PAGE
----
Traditional methods of treating traumatic injuries of the locomotor system have proven to be useful methods of repairing such types of injuries and as such have been in use for decades, practically without exception. These are non-invasive methods whose application cannot do any harm, and can bring significant benefits in the form of reducing the extent of injury and shortening the time required for complete recovery.
All methods are based on the fact that traumatic injuries of the locomotor system are most often accompanied by bleeding or tissue damage, in which an inflammatory process develops that will result in swelling of the injured tissue. The primary goal of treating such injuries is to repair the cause of the bleeding (the source of the inflammatory process) in the shortest possible time, in order to minimize tissue edema and thus provide the tissue with an opportunity for complete recovery. The first procedure in this process is the immediate cessation of sports activity, given the fact that further continuation of activity can lead to greater bleeding and a greater extent of tissue damage, and thus to stronger symptoms and prolonged recovery time. Until recently, further remediation procedures included a number of methods covered by the acronym “RICE” – Rest, Ice, Compression, Elevation. The combination of these procedures has been proven in numerous studies and scientific papers, so their use has become a kind of axiom in the acute treatment of sports injuries, especially when we talk about soft tissue injuries. Additionally, the letter P was sometimes added to this acronym at the beginning as an abbreviation for the term Protection(PRICEprotocol).
Protectionrefers to the immobilization of an injured site in terms of preventing the exacerbation of an existing injury. Because several times more blood circulates through the muscles during exertion than at rest, the risk of massive bleeding into a muscle in the event of damage to a blood vessel increases proportionally, and it is important to reduce the blood supply by disrupting the damaged muscle.
Restis a procedure that is recommended in the treatment of all sports injuries accompanied by structural tissue damage. The tissue needs to be given time to recover and return to its original state and therefore this instruction is a routine part of conservative treatment of sports injuries.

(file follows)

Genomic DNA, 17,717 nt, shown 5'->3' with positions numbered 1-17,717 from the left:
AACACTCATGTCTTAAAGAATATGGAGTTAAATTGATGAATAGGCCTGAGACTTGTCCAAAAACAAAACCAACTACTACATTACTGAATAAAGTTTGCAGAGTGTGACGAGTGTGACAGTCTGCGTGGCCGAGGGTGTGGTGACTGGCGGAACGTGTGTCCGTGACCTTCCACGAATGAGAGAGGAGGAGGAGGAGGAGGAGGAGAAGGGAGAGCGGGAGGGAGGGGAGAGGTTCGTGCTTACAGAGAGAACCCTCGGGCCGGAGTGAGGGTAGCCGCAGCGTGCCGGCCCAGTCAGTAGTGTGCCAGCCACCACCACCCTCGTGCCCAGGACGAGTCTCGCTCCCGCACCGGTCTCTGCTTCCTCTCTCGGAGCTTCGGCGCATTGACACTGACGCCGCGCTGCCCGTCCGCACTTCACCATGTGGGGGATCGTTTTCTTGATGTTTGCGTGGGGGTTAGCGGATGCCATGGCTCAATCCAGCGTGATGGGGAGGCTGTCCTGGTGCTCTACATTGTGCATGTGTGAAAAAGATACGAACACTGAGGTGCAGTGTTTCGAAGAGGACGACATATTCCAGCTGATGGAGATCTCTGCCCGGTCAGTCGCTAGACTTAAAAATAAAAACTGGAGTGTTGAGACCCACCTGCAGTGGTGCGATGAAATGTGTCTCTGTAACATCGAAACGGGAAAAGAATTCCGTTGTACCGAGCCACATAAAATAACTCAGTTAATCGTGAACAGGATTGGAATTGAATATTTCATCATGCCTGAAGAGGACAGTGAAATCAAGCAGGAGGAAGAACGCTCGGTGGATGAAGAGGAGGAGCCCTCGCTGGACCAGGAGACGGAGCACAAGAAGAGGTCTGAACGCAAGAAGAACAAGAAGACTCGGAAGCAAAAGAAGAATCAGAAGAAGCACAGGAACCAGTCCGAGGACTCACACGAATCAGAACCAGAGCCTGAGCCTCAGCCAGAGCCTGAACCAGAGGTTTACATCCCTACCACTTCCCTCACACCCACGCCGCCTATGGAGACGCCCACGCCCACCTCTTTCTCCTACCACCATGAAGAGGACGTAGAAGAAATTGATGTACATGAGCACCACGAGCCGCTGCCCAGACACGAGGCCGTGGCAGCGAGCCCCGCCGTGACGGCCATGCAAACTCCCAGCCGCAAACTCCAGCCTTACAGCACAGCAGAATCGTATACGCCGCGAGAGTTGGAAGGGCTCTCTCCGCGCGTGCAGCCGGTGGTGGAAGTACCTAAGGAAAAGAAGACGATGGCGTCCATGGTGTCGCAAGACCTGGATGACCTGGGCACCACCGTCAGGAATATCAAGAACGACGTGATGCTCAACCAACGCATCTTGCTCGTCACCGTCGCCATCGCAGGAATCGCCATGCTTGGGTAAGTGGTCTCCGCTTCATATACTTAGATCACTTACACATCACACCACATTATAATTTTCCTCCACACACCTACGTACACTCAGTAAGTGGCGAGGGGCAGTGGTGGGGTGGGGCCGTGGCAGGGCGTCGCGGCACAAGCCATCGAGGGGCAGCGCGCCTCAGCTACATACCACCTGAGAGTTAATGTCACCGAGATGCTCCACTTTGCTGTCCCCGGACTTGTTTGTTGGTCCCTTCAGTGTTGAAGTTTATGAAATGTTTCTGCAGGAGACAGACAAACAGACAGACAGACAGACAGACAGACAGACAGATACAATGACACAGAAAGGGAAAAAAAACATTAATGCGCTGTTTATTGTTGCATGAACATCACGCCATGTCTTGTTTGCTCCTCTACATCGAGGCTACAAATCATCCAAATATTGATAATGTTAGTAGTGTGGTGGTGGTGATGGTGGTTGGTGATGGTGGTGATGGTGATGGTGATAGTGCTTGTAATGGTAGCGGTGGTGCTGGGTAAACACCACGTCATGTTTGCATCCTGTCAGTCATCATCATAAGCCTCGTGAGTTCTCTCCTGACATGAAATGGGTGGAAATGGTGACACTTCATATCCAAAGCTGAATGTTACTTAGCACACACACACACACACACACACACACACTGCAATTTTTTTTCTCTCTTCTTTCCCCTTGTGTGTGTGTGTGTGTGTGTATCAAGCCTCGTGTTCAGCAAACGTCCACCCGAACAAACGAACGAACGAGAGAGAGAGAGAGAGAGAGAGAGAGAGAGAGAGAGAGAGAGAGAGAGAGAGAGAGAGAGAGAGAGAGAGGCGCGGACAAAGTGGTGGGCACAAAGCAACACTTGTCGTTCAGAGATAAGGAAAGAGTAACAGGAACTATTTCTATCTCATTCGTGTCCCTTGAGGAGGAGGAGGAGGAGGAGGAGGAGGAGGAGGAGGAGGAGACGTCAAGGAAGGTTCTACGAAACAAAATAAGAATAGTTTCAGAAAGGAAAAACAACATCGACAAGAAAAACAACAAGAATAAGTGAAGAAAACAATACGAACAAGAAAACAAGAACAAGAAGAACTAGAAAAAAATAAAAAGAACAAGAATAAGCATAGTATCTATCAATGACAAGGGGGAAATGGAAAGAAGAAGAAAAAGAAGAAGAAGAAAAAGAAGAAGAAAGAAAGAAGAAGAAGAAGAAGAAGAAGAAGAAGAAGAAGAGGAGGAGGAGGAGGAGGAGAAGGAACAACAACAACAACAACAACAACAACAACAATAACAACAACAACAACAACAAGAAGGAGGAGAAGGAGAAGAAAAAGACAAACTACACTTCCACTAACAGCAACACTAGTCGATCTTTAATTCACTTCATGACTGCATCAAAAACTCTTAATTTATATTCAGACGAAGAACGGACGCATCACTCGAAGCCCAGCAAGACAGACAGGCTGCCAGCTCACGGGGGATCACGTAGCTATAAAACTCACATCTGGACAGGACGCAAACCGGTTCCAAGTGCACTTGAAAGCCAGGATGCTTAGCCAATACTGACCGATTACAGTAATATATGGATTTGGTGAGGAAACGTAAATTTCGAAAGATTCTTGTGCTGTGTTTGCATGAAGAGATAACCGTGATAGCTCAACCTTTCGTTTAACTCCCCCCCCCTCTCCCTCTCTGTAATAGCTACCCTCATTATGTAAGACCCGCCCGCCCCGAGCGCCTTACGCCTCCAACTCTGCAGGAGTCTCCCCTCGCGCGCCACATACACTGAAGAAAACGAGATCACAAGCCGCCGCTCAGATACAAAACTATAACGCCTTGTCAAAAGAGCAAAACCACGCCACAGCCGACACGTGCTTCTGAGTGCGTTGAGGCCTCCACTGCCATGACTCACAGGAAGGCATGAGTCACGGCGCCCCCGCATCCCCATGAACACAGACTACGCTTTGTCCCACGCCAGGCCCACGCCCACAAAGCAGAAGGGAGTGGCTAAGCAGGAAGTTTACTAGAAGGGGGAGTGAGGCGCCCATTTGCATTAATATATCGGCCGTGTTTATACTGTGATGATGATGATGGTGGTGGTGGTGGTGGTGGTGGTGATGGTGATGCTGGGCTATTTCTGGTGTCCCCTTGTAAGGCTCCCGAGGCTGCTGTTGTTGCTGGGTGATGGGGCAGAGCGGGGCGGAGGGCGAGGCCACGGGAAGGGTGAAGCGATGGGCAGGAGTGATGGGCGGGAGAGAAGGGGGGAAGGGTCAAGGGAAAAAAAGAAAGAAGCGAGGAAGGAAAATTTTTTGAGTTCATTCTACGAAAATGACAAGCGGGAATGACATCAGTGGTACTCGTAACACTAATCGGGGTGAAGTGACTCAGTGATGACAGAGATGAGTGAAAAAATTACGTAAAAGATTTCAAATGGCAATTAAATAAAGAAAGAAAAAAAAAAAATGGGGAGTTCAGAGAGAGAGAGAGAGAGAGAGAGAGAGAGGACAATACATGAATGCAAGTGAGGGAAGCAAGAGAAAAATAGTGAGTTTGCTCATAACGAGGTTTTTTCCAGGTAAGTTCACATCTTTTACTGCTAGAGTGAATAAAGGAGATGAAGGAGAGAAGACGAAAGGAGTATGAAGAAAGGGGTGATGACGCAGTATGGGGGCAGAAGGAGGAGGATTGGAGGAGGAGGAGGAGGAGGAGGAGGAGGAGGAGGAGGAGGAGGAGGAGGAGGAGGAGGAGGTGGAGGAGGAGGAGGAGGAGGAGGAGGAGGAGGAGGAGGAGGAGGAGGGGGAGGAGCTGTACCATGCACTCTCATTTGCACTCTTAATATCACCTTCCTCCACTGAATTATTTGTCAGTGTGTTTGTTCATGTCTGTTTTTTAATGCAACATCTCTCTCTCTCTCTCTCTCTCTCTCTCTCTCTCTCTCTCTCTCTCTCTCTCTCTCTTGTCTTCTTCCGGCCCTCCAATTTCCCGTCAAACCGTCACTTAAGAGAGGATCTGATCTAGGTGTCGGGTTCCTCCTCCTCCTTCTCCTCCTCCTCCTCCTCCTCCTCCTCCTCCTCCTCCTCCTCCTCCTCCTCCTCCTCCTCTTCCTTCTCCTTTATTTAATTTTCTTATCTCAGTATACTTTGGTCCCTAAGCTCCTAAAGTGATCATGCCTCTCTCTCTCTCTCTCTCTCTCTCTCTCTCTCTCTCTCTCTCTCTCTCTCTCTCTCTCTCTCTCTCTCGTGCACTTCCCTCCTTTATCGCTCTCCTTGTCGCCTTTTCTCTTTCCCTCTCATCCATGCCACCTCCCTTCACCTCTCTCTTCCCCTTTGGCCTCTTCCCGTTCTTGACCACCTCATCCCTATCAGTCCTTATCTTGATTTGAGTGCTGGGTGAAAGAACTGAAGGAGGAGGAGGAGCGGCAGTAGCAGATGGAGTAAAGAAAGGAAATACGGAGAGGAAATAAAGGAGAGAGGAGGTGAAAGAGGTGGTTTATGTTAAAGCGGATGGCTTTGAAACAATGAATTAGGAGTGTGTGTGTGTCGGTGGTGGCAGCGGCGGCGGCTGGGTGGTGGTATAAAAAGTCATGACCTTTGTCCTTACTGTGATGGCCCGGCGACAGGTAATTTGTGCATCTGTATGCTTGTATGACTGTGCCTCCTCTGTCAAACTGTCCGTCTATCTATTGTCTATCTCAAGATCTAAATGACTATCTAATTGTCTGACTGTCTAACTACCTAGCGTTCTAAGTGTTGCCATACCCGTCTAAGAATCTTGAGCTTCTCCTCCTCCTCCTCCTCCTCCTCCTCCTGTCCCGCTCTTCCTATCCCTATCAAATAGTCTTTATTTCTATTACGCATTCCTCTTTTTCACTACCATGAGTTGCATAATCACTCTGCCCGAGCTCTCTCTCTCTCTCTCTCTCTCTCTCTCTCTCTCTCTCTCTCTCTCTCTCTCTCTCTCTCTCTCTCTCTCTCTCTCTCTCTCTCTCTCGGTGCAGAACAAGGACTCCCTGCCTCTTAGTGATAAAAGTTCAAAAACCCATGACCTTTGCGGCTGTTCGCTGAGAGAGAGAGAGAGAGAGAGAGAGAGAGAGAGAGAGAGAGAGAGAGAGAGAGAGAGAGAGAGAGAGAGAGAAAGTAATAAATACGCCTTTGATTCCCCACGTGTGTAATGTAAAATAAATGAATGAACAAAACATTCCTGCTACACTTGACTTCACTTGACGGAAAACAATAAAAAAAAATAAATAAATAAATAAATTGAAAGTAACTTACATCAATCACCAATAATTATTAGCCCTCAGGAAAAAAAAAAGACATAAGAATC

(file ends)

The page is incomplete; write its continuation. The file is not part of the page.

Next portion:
Ice, ie cooling, is used to reduce swelling at the site of injury, but with a high level of caution. Ice should not be applied directly to the skin because there is a high risk of frostbite, and it is necessary to pay attention to the duration of its application. The effect of ice is achieved through analgesia of the injured area, but also through its effect on the blood vessels of the surrounding area, where vasoconstriction occurs and reduced blood flow, which will directly reduce the potential hematoma at the site of injury.
Elastic bandage (compression) is of great benefit since its example increases the pressure in the tissue thus reducing the blood supply to the tissue. After applying the compress, it is important to control the skin distal to the application site of the bandage, to avoid ischemia of uninjured tissue. Any appearance of cold and pale skin, paresthesia or absence of pulse distal to the placed bandage, is a sign that the bandage should be loosen.
Limb elevationis a marginal part of this procedure, but its usefulness cannot be denied if applied correctly. The limb must be at least 30cm above the level of the heart, so that gravity reduces the flow of blood to the injured area.
Currently, in the acute treatment of sports injuries, the so-called “POLICE” protocol (Protection, Optimal Load, Ice, Compression), Elevation. The only new term in relation to the PRICE protocol is “optimal load“, which refers to the load to which the injured tissue is exposed, and it is used in combination with mechanotherapy to speed up the healing process. It is important to optimally assess what load the tissue can withstand, on the one hand so as not to aggravate the existing injury, and on the other hand so that recovery is not unnecessarily delayed due to complications such as contractures, which are a direct result of inadequate therapy.